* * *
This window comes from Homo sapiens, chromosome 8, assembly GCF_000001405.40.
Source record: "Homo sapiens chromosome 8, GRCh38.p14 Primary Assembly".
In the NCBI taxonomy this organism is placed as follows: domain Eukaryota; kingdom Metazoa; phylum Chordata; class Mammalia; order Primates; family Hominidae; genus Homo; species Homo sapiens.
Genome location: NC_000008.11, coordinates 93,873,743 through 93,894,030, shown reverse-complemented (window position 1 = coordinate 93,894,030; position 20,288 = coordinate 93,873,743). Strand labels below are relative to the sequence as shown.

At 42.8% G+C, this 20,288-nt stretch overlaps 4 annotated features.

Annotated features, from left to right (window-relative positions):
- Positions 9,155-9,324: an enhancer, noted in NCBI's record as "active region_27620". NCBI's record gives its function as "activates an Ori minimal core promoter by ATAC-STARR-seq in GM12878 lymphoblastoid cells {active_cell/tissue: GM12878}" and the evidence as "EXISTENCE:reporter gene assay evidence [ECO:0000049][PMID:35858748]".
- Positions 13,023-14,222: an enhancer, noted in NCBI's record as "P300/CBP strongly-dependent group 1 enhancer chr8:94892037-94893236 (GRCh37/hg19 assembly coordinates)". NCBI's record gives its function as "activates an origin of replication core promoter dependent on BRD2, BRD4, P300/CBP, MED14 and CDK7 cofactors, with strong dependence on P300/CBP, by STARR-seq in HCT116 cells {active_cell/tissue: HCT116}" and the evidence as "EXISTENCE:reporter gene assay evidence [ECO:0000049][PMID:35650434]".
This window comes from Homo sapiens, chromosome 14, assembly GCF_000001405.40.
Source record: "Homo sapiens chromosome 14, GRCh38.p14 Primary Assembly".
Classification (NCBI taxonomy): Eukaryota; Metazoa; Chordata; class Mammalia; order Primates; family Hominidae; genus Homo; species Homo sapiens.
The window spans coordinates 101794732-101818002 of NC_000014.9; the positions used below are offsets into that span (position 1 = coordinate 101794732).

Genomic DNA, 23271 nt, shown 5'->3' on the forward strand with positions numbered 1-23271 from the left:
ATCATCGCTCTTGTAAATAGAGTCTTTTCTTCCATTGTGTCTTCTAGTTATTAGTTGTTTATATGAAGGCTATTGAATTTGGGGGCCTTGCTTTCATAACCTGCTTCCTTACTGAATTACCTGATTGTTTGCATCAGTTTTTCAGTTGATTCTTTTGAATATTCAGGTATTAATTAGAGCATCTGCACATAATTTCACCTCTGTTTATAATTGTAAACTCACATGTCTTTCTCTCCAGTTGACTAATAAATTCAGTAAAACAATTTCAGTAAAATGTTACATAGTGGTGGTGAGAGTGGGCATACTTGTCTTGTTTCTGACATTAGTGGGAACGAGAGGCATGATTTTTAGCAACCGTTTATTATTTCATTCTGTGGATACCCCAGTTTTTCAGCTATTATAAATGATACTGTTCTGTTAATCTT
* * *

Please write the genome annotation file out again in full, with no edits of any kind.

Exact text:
This window comes from Homo sapiens, chromosome 8, assembly GCF_000001405.40.
Source record: "Homo sapiens chromosome 8, GRCh38.p14 Primary Assembly".
In the NCBI taxonomy this organism is placed as follows: domain Eukaryota; kingdom Metazoa; phylum Chordata; class Mammalia; order Primates; family Hominidae; genus Homo; species Homo sapiens.
Genome location: NC_000008.11, coordinates 93,873,743 through 93,894,030, shown reverse-complemented (window position 1 = coordinate 93,894,030; position 20,288 = coordinate 93,873,743). Strand labels below are relative to the sequence as shown.

At 42.8% G+C, this 20,288-nt stretch overlaps 4 annotated features.

Annotated features, from left to right (window-relative positions):
- Positions 9,155-9,324: an enhancer, noted in NCBI's record as "active region_27620". NCBI's record gives its function as "activates an Ori minimal core promoter by ATAC-STARR-seq in GM12878 lymphoblastoid cells {active_cell/tissue: GM12878}" and the evidence as "EXISTENCE:reporter gene assay evidence [ECO:0000049][PMID:35858748]".
- Positions 13,023-14,222: an enhancer, noted in NCBI's record as "P300/CBP strongly-dependent group 1 enhancer chr8:94892037-94893236 (GRCh37/hg19 assembly coordinates)". NCBI's record gives its function as "activates an origin of replication core promoter dependent on BRD2, BRD4, P300/CBP, MED14 and CDK7 cofactors, with strong dependence on P300/CBP, by STARR-seq in HCT116 cells {active_cell/tissue: HCT116}" and the evidence as "EXISTENCE:reporter gene assay evidence [ECO:0000049][PMID:35650434]".
This window comes from Homo sapiens, chromosome 14, assembly GCF_000001405.40.
Source record: "Homo sapiens chromosome 14, GRCh38.p14 Primary Assembly".
Classification (NCBI taxonomy): Eukaryota; Metazoa; Chordata; class Mammalia; order Primates; family Hominidae; genus Homo; species Homo sapiens.
The window spans coordinates 101794732-101818002 of NC_000014.9; the positions used below are offsets into that span (position 1 = coordinate 101794732).

Genomic DNA, 23271 nt, shown 5'->3' on the forward strand with positions numbered 1-23271 from the left:
ATCATCGCTCTTGTAAATAGAGTCTTTTCTTCCATTGTGTCTTCTAGTTATTAGTTGTTTATATGAAGGCTATTGAATTTGGGGGCCTTGCTTTCATAACCTGCTTCCTTACTGAATTACCTGATTGTTTGCATCAGTTTTTCAGTTGATTCTTTTGAATATTCAGGTATTAATTAGAGCATCTGCACATAATTTCACCTCTGTTTATAATTGTAAACTCACATGTCTTTCTCTCCAGTTGACTAATAAATTCAGTAAAACAATTTCAGTAAAATGTTACATAGTGGTGGTGAGAGTGGGCATACTTGTCTTGTTTCTGACATTAGTGGGAACGAGAGGCATGATTTTTAGCAACCGTTTATTATTTCATTCTGTGGATACCCCAGTTTTTCAGCTATTATAAATGATACTGTTCTGTTAATCTT